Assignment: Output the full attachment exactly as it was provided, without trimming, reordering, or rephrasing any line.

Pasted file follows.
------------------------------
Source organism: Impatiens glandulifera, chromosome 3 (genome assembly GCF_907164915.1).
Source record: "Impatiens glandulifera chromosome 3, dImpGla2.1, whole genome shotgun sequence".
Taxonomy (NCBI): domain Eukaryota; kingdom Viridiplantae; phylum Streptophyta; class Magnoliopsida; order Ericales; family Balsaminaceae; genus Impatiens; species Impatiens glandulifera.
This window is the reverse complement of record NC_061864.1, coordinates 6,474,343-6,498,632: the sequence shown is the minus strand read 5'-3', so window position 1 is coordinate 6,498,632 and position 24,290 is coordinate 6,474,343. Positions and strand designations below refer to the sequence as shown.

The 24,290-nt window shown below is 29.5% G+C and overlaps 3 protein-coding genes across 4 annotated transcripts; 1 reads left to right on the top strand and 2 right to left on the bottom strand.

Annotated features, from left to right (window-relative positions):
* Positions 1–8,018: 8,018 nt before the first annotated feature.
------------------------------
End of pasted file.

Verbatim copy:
Source organism: Impatiens glandulifera, chromosome 3 (genome assembly GCF_907164915.1).
Source record: "Impatiens glandulifera chromosome 3, dImpGla2.1, whole genome shotgun sequence".
Taxonomy (NCBI): domain Eukaryota; kingdom Viridiplantae; phylum Streptophyta; class Magnoliopsida; order Ericales; family Balsaminaceae; genus Impatiens; species Impatiens glandulifera.
This window is the reverse complement of record NC_061864.1, coordinates 6,474,343-6,498,632: the sequence shown is the minus strand read 5'-3', so window position 1 is coordinate 6,498,632 and position 24,290 is coordinate 6,474,343. Positions and strand designations below refer to the sequence as shown.

The 24,290-nt window shown below is 29.5% G+C and overlaps 3 protein-coding genes across 4 annotated transcripts; 1 reads left to right on the top strand and 2 right to left on the bottom strand.

Annotated features, from left to right (window-relative positions):
* Positions 1–8,018: 8,018 nt before the first annotated feature.